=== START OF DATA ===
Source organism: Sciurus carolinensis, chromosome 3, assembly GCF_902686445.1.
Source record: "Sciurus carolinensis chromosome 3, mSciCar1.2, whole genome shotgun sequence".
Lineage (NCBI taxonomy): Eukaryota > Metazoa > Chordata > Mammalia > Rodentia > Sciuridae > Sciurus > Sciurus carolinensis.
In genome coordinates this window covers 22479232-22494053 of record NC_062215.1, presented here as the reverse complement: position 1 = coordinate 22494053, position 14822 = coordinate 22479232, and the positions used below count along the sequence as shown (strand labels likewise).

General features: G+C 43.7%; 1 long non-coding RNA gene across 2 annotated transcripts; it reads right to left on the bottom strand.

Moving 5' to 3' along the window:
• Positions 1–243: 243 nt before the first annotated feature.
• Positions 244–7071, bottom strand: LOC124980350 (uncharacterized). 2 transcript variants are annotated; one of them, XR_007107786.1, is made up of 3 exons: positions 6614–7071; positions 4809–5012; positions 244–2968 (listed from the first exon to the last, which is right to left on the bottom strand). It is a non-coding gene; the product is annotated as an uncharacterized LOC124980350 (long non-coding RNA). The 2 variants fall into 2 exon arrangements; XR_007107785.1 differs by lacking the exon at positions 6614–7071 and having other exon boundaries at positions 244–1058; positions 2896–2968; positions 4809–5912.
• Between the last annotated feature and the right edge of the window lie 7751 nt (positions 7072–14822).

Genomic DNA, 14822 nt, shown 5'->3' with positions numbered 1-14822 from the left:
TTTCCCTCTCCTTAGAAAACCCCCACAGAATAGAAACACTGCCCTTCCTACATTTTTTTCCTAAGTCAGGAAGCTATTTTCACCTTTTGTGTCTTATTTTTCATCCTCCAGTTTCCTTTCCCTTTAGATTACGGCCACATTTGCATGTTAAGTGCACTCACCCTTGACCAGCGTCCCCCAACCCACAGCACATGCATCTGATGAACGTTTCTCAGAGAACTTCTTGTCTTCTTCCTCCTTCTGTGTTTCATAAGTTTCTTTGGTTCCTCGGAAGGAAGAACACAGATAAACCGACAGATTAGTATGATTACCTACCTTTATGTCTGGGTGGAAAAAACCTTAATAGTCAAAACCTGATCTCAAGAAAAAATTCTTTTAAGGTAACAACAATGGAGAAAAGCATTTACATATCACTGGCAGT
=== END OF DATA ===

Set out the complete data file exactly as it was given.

Source organism: Sciurus carolinensis, chromosome 3, assembly GCF_902686445.1.
Source record: "Sciurus carolinensis chromosome 3, mSciCar1.2, whole genome shotgun sequence".
Lineage (NCBI taxonomy): Eukaryota > Metazoa > Chordata > Mammalia > Rodentia > Sciuridae > Sciurus > Sciurus carolinensis.
In genome coordinates this window covers 22479232-22494053 of record NC_062215.1, presented here as the reverse complement: position 1 = coordinate 22494053, position 14822 = coordinate 22479232, and the positions used below count along the sequence as shown (strand labels likewise).

General features: G+C 43.7%; 1 long non-coding RNA gene across 2 annotated transcripts; it reads right to left on the bottom strand.

Moving 5' to 3' along the window:
• Positions 1–243: 243 nt before the first annotated feature.
• Positions 244–7071, bottom strand: LOC124980350 (uncharacterized). 2 transcript variants are annotated; one of them, XR_007107786.1, is made up of 3 exons: positions 6614–7071; positions 4809–5012; positions 244–2968 (listed from the first exon to the last, which is right to left on the bottom strand). It is a non-coding gene; the product is annotated as an uncharacterized LOC124980350 (long non-coding RNA). The 2 variants fall into 2 exon arrangements; XR_007107785.1 differs by lacking the exon at positions 6614–7071 and having other exon boundaries at positions 244–1058; positions 2896–2968; positions 4809–5912.
• Between the last annotated feature and the right edge of the window lie 7751 nt (positions 7072–14822).

Genomic DNA, 14822 nt, shown 5'->3' with positions numbered 1-14822 from the left:
TTTCCCTCTCCTTAGAAAACCCCCACAGAATAGAAACACTGCCCTTCCTACATTTTTTTCCTAAGTCAGGAAGCTATTTTCACCTTTTGTGTCTTATTTTTCATCCTCCAGTTTCCTTTCCCTTTAGATTACGGCCACATTTGCATGTTAAGTGCACTCACCCTTGACCAGCGTCCCCCAACCCACAGCACATGCATCTGATGAACGTTTCTCAGAGAACTTCTTGTCTTCTTCCTCCTTCTGTGTTTCATAAGTTTCTTTGGTTCCTCGGAAGGAAGAACACAGATAAACCGACAGATTAGTATGATTACCTACCTTTATGTCTGGGTGGAAAAAACCTTAATAGTCAAAACCTGATCTCAAGAAAAAATTCTTTTAAGGTAACAACAATGGAGAAAAGCATTTACATATCACTGGCAGT